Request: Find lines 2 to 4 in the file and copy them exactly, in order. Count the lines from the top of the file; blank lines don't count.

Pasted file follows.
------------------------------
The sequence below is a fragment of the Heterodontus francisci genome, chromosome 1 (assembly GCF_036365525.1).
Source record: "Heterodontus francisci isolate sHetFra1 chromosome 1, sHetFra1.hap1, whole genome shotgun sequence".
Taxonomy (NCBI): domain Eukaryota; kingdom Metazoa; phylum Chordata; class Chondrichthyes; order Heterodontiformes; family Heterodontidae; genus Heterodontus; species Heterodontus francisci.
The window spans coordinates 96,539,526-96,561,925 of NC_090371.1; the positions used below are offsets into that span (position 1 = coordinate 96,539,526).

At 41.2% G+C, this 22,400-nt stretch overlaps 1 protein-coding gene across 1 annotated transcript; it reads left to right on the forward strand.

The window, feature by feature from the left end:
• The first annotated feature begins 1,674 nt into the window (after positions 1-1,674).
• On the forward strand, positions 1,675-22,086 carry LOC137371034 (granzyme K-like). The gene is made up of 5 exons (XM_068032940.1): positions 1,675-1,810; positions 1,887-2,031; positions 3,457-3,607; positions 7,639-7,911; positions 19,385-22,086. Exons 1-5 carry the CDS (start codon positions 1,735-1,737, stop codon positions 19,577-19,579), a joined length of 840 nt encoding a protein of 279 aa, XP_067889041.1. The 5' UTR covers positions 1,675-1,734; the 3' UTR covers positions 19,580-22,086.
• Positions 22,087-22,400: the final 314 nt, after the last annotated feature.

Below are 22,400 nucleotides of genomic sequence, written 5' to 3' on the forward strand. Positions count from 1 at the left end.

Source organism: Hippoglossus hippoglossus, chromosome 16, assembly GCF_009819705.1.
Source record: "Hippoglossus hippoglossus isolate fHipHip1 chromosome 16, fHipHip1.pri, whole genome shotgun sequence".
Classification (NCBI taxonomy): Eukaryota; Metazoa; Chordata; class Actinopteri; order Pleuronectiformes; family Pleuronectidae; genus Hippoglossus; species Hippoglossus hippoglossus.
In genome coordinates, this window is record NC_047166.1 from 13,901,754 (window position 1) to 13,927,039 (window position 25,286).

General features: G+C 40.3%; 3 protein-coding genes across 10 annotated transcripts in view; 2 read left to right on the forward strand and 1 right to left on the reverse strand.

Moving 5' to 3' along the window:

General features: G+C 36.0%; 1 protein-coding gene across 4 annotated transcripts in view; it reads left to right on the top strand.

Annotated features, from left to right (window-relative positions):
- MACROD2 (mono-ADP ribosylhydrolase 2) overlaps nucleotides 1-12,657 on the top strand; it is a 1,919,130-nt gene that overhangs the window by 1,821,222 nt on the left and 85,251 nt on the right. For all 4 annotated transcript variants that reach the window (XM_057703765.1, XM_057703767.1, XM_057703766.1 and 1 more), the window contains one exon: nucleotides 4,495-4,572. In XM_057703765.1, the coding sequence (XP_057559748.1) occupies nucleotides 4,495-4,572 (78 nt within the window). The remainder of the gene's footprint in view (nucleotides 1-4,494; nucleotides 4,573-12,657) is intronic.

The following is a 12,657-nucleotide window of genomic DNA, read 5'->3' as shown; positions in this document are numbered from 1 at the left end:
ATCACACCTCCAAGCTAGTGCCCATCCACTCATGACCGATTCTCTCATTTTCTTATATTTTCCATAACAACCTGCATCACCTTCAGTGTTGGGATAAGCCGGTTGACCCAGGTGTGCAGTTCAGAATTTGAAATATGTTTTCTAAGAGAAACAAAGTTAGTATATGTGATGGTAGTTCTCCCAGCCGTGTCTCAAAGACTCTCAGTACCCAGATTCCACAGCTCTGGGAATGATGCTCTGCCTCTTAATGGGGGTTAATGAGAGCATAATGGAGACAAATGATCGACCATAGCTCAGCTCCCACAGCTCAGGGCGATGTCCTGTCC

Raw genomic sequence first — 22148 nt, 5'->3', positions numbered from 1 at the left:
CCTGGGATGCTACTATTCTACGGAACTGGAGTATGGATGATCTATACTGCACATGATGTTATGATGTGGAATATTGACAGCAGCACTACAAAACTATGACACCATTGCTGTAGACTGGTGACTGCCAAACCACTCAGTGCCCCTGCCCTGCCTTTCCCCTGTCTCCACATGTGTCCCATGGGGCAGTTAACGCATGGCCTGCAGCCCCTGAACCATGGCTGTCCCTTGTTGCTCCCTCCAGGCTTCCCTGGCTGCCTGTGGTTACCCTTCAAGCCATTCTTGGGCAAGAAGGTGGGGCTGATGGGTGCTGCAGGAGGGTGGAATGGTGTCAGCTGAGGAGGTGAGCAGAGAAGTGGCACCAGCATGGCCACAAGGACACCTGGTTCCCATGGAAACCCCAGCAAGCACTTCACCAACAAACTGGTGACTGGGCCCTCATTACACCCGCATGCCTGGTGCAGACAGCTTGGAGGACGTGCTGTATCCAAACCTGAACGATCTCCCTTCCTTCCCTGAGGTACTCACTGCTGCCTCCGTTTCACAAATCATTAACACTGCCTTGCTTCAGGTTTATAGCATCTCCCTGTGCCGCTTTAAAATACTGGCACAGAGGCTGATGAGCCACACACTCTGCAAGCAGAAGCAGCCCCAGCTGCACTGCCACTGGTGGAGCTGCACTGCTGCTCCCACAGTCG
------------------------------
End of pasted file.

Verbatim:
Source record: "Heterodontus francisci isolate sHetFra1 chromosome 1, sHetFra1.hap1, whole genome shotgun sequence".
Taxonomy (NCBI): domain Eukaryota; kingdom Metazoa; phylum Chordata; class Chondrichthyes; order Heterodontiformes; family Heterodontidae; genus Heterodontus; species Heterodontus francisci.
The window spans coordinates 96,539,526-96,561,925 of NC_090371.1; the positions used below are offsets into that span (position 1 = coordinate 96,539,526).